When approaching an estuary and river mouth area use the same rule of observation as with jetties—determine the direction of the swell and current and how it effects water movement. Tidal flow will have a much bigger effect on fishing the river mouth.  A high going to a low tide will pull water out of the estuary and toward the open ocean.  A low going to a high tide will push water and waves up into the estuary and change the direction and movement of fish.

Again, look for the formation of eddys.  On an upcoming tide, an eddy may form just inside the river mouth.  As tide recedes, an eddy may form just outside the river mouth in an area of open-ocean.  Fish your bait along this edge and allow it to be pulled by the tide and current into the strike zone.  Try to stay away from areas where the water is moving quickly as fish here will not be able to catch up with your bait.

The best way to become familiar with good fishing areas is by looking up your favorite strip of coast at: and mapping out a strategy for fishing.   At this site you’ll be able to zoom into any coastline on the planet and find the best spots to fish.  Look for areas where jetties and river mouths meet the beach.  You can also find areas where there are large inshore holes or sand bars, points, kelp and reefs.   Take some time to research your areas and you’ll have a lot more luck with a lot less gas!

Next time we will look at the best times, tides and baits to use for catching halibut in the surf.  Until then, I’ll see you at the beach.

Extra info for the readers?    Hot Surf Tip: The best time to fish for halibut is just after the grunion run.  As grunion come ashore so do halibut to feed.  A good run holds halibut near shore for up to two weeks as they search for bait, spawn and digest what they have found.  Grunion, anchovy, sardine and many spoons and hard baits work great at these times.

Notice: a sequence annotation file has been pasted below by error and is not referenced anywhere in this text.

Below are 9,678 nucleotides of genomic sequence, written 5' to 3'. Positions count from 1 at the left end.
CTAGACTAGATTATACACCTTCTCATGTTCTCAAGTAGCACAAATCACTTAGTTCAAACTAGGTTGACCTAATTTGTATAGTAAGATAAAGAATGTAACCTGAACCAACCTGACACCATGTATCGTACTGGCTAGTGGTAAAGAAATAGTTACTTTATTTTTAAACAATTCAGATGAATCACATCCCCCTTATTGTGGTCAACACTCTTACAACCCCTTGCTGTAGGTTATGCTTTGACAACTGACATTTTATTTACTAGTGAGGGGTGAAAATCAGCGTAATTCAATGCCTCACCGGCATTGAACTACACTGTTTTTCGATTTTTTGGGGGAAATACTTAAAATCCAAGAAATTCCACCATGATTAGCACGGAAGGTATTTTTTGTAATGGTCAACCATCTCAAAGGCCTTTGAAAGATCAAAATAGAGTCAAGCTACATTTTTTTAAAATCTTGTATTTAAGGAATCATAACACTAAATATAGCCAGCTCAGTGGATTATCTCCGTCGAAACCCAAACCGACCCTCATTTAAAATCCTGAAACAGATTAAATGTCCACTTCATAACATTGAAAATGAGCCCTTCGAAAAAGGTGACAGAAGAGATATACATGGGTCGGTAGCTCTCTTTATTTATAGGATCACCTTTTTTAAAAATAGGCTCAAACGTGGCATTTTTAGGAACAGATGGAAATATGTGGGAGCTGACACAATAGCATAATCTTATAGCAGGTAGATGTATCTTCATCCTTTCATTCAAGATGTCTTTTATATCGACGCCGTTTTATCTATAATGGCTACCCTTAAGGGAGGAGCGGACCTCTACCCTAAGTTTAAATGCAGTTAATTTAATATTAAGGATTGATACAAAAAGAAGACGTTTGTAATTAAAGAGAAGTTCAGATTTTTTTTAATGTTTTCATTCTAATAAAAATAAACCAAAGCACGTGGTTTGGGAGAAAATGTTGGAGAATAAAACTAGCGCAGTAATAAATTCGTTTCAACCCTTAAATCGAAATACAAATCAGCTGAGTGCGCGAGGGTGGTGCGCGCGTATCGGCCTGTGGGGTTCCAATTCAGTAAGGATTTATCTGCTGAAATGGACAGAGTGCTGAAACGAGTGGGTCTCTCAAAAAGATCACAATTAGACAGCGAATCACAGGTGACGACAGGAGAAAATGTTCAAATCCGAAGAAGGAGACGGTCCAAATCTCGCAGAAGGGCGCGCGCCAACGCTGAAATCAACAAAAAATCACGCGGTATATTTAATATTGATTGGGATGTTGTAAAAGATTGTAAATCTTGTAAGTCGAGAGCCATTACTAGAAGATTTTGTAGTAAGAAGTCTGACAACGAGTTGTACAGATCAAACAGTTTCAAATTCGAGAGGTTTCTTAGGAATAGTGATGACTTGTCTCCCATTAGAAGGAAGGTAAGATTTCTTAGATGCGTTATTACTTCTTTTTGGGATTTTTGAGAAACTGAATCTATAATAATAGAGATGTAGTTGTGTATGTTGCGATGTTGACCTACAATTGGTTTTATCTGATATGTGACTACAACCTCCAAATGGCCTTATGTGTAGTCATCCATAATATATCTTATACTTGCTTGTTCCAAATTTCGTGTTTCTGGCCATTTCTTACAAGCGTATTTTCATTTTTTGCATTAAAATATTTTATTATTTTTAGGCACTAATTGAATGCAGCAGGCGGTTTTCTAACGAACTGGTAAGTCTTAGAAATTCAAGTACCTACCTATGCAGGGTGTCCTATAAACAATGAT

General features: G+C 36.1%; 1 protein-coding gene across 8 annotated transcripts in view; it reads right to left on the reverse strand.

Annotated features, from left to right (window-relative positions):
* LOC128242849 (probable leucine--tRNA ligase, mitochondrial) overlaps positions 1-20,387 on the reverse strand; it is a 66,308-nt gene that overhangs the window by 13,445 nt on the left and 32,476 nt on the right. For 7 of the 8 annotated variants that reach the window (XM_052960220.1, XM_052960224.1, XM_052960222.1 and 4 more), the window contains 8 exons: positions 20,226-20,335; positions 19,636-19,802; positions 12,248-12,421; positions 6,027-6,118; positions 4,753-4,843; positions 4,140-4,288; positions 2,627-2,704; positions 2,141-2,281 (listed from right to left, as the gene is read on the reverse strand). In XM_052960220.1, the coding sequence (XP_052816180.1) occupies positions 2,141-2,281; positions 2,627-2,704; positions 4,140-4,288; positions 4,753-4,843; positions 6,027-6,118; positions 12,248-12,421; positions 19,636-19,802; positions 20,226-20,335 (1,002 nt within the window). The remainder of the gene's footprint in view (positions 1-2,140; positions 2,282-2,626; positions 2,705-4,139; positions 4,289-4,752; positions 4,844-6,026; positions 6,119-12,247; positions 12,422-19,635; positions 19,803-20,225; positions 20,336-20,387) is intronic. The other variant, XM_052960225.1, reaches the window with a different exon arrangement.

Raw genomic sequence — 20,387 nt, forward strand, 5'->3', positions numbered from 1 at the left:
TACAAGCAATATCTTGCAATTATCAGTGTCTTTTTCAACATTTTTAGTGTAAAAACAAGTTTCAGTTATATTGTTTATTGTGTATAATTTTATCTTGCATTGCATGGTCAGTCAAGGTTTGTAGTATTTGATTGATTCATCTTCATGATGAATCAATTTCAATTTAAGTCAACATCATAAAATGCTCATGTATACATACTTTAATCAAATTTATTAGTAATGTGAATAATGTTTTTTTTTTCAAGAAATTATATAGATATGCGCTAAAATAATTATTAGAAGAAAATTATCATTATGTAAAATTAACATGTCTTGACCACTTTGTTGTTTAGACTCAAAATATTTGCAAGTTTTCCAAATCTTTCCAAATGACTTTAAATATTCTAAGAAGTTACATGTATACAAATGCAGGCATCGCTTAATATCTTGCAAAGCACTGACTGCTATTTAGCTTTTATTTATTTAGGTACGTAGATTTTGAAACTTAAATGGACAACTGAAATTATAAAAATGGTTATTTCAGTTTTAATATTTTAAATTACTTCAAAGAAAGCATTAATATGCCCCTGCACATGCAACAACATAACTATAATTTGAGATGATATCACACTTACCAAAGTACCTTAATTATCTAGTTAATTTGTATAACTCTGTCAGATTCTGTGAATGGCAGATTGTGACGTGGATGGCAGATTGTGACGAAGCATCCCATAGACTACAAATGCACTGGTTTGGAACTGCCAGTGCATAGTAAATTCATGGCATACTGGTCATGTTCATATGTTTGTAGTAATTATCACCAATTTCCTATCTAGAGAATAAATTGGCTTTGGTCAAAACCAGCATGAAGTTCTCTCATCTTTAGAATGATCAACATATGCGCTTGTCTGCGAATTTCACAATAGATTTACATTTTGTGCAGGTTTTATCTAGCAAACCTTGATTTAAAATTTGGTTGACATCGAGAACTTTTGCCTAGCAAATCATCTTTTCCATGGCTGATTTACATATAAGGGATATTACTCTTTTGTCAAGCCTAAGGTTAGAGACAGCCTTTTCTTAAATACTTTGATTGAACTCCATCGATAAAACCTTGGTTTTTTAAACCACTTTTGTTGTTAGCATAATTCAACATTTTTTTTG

Halibut Facts:  The current pending record for California halibut is held by Frank Rivera of Camarillo, CA.  His fish was  67.3 pounds and landed on Friday, July 1 off Santa Rosa Island while fishing aboard the Mirage out of Oxnard.

Know your regulations:  28.15. HALIBUT, CALIFORNIA.  Limit: Five in waters south of a line extending due west magnetic from Point Sur, Monterey County, and three in waters north of a line extending due west magnetic from Point Sur, Monterey County.  Minimum size: 22” in total length.

Another halibut falls for the lucky craft!

Another halibut falls for the lucky craft!

Bait Presentation at the Beach

Bait Presentation At The Beach


      I’ve always said that the most important thing in surf fishing is having a sharp hook.  So the second most important thing must be bait presentation.  Presenting your bait in the most natural manner so that fish don’t know the difference between a bait with a hook in it and one without a hook is guaranteed to catch you more fish.  More importantly, hooking your bait so it looks like it just crawled out of the sand will not only help you catch more fish but is sure to help you catch big fish too.

Here are a few rules that I like to follow that help me weed out the small ones and attract the biggest fish to my bait:  Make sure that your bait is correctly positioned upon the hook so it does not spin.  Check your bait frequently while fishing and adjust it when necessary.  Always place your bait so it lays flat on the hook.  Any curve in your bait will make it spin and therefore much less attractive to fish.  After hooking your bait pull it through the water in front of you to make sure it doesn’t spin.